When one loses something, he thinks that there is more of it where that came from, and thus he does not feel any regret about losing it. Yet there are some things in life that once lost can never be had again. This is what the contemporary Irish poet Eavan Boland reveals in a poem of hers that alludes to the lost city of Atlantis. Eavan Boland’s “Atlantis: A Lost Sonnet” reveals sorrow in an irrecoverable past and shows this through its diction, imagery, and rhythm.
Firstly, through the rather conversational tone of the author, she uses words that depict the sorrowful theme of the poem. She first expresses her own sadness at the idea that “a whole city [with its] arches, pillars [and] colonnades” (Boland 2) is all gone. She seems to grieve because she herself says, “I miss our old city” (7). Moreover, she somehow feels alone in saying that she misses her city. It is obvious that when she sarcastically says in the preceding line, “Surely a great city must have been missed?” it seems that no one else has remembered the city except her. It also seems that she is surprised at the idea that no one seems to miss the city no matter how great it was before. Furthermore, another line in the poem that reveals such sorrow is “to convey what is gone is gone forever and/ never found it” (13), where the poet somehow reiterates to the reader that her city is gone and will never ever return again. One more thing is that the author uses the pronouns “I” and “you” in the poem as an indication that the pain of loss that she is experiencing is actually very personal and that she actually feels it as she tells of it in the poem. Overall, the author’s choice of words for this poem somehow conveys to the reader the message that there are just some things in life that once gone will never come back.
The imagery in the poem reinforces the sorrow expressed by the diction. When the author mentions “White pepper, white pudding, you and I meeting” (8), the author tells of some sweet memories she has had with a friend and how they both enjoyed the food they shared when the city when their city still existed. The “whiteness” of the pepper and the pudding somehow reveals the idea of purity and innocence – things that the author and her friend lost when the city ceased to exist. Nevertheless, by recalling this “whiteness,” the author seems too long for such innocence and purity, and at the same time she seems to be telling the reader that these are two things that will never return when one loses them. Moreover, in mentioning “under fanlights and low skies to go home in it” (9), the author wants to express to the reader how happy and delightful she was under the stars and skies when she and her friend used to share the white pepper and pudding that they shared. The contrast that such lines create with the idea that the city is now gone – or perhaps in ruins – somehow intensifies the idea of sorrow in the poem. Furthermore, the mention of “arches, pillars, colonnades” (2) and “vehicles and animals” (3) reveals the richness and glory of the culture that was gone with the destruction of the city. Therefore, through the imagery of the poem, the author somehow wants to evoke sorrow and remorse in the reader as the latter realizes how much was actually lost when the city was gone, and how much goodness can be lost in real life if one is not careful.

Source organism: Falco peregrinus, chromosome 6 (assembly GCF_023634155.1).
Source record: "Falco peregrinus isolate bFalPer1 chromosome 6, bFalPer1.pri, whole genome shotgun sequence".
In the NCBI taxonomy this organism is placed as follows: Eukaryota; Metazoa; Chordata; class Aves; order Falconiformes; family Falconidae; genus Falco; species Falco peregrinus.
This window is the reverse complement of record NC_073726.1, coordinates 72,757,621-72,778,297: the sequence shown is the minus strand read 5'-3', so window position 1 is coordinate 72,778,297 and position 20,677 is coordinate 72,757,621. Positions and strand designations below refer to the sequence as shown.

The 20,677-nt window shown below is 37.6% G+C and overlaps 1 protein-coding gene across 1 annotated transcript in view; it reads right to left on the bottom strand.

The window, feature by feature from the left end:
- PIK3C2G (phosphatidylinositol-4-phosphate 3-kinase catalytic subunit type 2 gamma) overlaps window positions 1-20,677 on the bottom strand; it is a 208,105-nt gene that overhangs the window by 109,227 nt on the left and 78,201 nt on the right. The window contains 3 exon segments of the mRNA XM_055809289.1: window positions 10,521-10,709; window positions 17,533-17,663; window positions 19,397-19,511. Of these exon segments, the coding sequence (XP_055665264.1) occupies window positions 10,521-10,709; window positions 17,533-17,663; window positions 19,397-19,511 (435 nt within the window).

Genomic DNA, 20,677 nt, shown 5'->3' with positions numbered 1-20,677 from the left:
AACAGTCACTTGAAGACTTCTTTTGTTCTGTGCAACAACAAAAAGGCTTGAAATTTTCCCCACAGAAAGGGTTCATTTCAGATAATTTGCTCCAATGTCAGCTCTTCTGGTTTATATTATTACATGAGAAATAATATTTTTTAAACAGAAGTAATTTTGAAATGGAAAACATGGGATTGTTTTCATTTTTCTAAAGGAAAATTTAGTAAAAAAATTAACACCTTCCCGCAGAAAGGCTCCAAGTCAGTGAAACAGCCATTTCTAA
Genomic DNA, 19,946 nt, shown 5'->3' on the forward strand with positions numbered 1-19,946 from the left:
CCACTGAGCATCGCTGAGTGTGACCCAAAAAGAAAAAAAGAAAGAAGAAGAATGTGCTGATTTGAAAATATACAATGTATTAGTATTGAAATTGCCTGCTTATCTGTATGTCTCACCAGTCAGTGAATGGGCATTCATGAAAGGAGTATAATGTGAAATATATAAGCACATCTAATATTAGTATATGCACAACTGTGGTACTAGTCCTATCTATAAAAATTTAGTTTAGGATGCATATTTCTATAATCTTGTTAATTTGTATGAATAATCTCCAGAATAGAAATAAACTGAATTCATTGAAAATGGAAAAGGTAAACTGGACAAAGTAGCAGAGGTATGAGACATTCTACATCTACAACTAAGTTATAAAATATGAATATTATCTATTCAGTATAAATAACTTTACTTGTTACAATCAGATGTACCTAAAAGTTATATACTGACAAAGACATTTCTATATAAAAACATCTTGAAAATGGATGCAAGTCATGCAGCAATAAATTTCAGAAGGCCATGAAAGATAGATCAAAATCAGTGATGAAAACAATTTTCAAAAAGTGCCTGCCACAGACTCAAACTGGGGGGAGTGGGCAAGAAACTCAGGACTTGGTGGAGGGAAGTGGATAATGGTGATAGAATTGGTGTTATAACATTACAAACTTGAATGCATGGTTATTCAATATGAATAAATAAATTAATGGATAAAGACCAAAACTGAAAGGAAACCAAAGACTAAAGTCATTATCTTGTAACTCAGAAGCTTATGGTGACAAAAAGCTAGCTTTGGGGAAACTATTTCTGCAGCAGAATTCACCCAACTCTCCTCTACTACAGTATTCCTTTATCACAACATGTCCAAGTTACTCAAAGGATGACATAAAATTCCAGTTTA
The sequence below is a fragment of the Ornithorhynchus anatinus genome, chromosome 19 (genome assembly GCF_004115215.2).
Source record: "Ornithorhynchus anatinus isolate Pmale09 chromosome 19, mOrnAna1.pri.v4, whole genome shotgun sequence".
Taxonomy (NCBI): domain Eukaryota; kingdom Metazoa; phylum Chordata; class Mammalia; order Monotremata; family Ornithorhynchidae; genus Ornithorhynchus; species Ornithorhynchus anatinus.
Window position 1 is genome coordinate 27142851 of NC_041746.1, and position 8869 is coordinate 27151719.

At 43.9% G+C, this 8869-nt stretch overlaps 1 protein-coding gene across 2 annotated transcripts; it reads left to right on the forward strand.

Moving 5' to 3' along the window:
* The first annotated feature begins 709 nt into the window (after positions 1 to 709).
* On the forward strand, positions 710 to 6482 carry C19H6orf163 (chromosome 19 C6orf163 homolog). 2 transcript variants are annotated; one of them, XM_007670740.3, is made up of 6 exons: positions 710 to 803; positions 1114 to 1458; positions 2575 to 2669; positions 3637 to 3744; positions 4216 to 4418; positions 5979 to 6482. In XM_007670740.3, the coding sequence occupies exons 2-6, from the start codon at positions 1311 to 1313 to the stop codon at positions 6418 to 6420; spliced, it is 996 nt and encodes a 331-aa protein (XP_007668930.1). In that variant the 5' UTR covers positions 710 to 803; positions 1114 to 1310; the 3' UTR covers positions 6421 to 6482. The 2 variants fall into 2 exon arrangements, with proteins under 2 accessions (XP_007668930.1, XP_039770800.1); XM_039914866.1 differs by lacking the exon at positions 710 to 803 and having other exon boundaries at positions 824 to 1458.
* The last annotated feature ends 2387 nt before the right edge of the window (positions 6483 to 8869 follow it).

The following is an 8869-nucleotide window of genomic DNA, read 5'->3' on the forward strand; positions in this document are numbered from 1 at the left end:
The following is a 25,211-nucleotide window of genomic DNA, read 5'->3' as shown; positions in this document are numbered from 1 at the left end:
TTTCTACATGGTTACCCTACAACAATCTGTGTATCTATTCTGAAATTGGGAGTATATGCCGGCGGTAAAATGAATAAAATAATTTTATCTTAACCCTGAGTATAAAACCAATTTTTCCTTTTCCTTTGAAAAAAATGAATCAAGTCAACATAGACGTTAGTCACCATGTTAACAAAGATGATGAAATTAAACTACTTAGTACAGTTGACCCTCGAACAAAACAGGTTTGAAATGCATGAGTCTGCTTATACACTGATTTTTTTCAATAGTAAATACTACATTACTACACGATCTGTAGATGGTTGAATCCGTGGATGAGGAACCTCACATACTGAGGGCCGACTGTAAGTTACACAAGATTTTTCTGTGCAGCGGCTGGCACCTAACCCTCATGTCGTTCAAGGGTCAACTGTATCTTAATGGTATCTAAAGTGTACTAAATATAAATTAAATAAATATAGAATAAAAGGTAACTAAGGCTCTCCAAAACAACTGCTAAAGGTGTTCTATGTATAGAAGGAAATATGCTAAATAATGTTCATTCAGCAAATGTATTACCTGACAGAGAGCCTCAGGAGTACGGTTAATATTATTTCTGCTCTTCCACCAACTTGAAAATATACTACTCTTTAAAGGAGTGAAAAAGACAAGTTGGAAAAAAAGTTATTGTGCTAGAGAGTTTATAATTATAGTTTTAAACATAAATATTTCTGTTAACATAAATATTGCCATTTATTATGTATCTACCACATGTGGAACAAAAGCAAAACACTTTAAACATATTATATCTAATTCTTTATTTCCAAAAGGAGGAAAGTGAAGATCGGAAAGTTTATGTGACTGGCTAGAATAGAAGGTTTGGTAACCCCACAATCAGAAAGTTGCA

The sorrowful tone of the diction and the imagery are both complemented by the poem’s rhythm. Technically, the poet employs mostly anapestic tetrameter throughout the whole poem. This somehow creates a smooth melodic breeze which is perfect for a poem of sadness. Moreover, the urgency and continuity of such emotion are revealed in the lines that go on to the next and finish there, as in “to convey that what is gone is gone forever and/ never found it” (12-13) and many others. Through such rhythmic continuity, the author somehow implies that sorrow almost always never ends, or if it does, then it must be after one has borne it for some time.
Eavan Boland’s “Atlantic: A Lost Sonnet” is more than just a poem that alludes to a legendary city that has long been gone. The diction, imagery and rhythm of the poem all help each other express the sorrow and longing that the author wants to convey to the reader. By revealing this sorrow through the three elements of the poem, this particular literary masterpiece becomes a reminder to us that if we are not careful with how we live our lives, we may lose something precious and that we might not be able to see or experience this again.
Boland, Eavan. “Atlantis – A Lost Sonnet.” 2007. Poets.org. Web. 16 Sept 2010.